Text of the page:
Clarke explains much of the recent history of Islamic fundamentalism in the Middle East, starting with the 1979 Soviet invasion of Afghanistan and the revolution in Iran which replaced the U.S.-friendly Shah with the Ayatollah Khomeini. Most Americans at the time focused on these events only as they immediately affected the Cold War balance of power and the U.S. (the Iranian hostage crisis, for example) and not how the changing politics in these largely Muslim countries affected the attitudes toward the U.S. of a huge block of people. U.S. military forces being moved into the Persian Gulf area in the 1980s did not help matters, even though the Reagan administration felt it necessary to counter the possibility of Soviet forces doing the same. U.S. forces were placed in Lebanon to try and help stabilize the country during the partially Iran-instigated turmoil, but were withdrawn after car bombings of a Marine barracks and the U.S. embassy killed several hundred people. In the eyes of the bombers and many others, this was proof that terrorism worked as desired against the U.S. Clarke tracks the shifting alliances through 25 years which included continued Afghan fighting, the Iran/Iraq war, the Iraqi takeover and expulsion from Kuwait, and the results of U.S.-Israeli cooperation. He gives his opinions about about which things the U.S. did were good and which made things worse in the long run. Whether or not one agrees with his opinions, his behind-the-scenes looks at international politics are fascinating.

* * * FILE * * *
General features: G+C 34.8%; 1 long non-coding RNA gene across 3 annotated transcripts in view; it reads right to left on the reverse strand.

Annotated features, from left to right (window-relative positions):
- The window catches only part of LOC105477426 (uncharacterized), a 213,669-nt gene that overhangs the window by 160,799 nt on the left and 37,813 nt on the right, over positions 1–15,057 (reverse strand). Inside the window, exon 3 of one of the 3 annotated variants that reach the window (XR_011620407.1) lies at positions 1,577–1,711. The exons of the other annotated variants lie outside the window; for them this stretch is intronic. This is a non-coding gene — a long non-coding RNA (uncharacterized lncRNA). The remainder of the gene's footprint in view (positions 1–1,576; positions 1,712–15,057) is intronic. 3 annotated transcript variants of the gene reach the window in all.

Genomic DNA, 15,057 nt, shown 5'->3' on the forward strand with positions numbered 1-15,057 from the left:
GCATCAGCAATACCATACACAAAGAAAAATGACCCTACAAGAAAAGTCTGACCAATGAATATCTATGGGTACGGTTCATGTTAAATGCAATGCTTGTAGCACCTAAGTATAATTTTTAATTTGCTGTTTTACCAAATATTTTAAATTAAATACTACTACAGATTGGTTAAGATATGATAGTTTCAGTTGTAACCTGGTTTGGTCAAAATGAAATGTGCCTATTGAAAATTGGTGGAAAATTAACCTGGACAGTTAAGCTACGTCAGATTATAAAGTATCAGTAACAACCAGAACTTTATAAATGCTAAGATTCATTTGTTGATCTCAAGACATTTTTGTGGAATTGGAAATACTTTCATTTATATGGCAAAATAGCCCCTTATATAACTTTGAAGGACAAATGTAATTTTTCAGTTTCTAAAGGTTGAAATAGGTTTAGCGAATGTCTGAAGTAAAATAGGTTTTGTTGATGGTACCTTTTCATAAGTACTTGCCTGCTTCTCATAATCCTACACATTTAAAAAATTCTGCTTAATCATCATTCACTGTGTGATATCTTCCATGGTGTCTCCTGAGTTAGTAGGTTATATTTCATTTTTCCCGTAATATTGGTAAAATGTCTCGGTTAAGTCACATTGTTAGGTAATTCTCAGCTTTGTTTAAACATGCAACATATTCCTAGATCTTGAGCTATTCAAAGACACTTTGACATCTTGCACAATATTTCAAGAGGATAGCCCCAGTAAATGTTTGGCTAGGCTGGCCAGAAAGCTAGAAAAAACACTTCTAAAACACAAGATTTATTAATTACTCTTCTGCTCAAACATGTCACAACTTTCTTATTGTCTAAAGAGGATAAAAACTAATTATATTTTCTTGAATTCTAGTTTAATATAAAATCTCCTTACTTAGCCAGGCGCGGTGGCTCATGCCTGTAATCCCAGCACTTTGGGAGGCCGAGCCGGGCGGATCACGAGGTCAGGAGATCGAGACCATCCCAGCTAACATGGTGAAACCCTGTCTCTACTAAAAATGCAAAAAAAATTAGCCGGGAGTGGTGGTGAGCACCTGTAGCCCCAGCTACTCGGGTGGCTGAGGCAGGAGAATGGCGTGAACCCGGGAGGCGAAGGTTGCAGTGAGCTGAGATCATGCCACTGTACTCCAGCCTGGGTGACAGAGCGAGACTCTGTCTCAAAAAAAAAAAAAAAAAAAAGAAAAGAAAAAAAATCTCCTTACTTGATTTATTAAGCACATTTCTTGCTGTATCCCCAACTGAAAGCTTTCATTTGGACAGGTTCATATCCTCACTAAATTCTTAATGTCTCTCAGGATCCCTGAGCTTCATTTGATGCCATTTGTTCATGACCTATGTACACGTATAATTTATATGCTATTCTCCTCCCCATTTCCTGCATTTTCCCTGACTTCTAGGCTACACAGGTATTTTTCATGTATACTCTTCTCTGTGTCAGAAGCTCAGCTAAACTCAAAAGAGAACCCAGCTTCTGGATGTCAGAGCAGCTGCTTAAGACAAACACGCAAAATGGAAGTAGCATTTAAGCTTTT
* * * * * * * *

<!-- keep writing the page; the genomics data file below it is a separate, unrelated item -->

'"Well, something just exploded. We don't know if it was a bomb, sir. The World Trade Center," a young Navy officer replied. "I know you handle terrorism, sir, and we're supposed to tell you when something happens that might be terrorism, but do you want to know when things happen in the United States too? Do you guys handle domestic crises too?" The notion that might occur in the United States was completely new to us then.'
Clarke, then working for the National Security Council, calls the government Situation Room on the day of the 1993 World Trade Center bombing.
This seems to have been just the beginning of difficulties in figuring out who was responsible for doing what during crises affecting the U.S. This as well as money -- "There was not one fund for counterterrorism, but several department budgets. We sought to fund programs in the Department of Energy, the Health and Human Services Department, the Defense Department, the Justice Department, the Federal Emergency Management Agency, and other departments whose Congressional appropriators did not see 'their' agencies as being counterterrorist departments." -- seem to have been great difficulties in 1990s attempts to be on guard against terrorism.